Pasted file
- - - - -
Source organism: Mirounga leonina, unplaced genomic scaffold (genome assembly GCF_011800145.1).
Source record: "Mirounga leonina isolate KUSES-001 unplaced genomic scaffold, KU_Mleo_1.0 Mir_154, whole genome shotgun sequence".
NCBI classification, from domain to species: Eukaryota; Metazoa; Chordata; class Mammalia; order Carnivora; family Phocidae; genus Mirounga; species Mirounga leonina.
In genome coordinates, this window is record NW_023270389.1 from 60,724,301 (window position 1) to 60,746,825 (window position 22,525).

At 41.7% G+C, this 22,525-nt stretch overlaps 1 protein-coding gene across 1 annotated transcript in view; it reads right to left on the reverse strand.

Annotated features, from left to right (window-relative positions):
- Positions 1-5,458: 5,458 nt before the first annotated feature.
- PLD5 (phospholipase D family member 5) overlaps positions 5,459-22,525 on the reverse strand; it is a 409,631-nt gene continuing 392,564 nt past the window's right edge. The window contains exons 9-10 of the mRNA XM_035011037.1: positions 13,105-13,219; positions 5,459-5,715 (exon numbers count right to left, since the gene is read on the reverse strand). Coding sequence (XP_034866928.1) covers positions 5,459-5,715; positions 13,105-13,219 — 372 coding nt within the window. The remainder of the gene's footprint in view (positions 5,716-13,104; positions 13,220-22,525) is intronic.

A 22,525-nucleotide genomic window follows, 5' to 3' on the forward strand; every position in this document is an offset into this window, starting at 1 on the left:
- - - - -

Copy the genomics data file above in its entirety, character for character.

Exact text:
Source organism: Mirounga leonina, unplaced genomic scaffold (genome assembly GCF_011800145.1).
Source record: "Mirounga leonina isolate KUSES-001 unplaced genomic scaffold, KU_Mleo_1.0 Mir_154, whole genome shotgun sequence".
NCBI classification, from domain to species: Eukaryota; Metazoa; Chordata; class Mammalia; order Carnivora; family Phocidae; genus Mirounga; species Mirounga leonina.
In genome coordinates, this window is record NW_023270389.1 from 60,724,301 (window position 1) to 60,746,825 (window position 22,525).

At 41.7% G+C, this 22,525-nt stretch overlaps 1 protein-coding gene across 1 annotated transcript in view; it reads right to left on the reverse strand.

Annotated features, from left to right (window-relative positions):
- Positions 1-5,458: 5,458 nt before the first annotated feature.
- PLD5 (phospholipase D family member 5) overlaps positions 5,459-22,525 on the reverse strand; it is a 409,631-nt gene continuing 392,564 nt past the window's right edge. The window contains exons 9-10 of the mRNA XM_035011037.1: positions 13,105-13,219; positions 5,459-5,715 (exon numbers count right to left, since the gene is read on the reverse strand). Coding sequence (XP_034866928.1) covers positions 5,459-5,715; positions 13,105-13,219 — 372 coding nt within the window. The remainder of the gene's footprint in view (positions 5,716-13,104; positions 13,220-22,525) is intronic.

A 22,525-nucleotide genomic window follows, 5' to 3' on the forward strand; every position in this document is an offset into this window, starting at 1 on the left: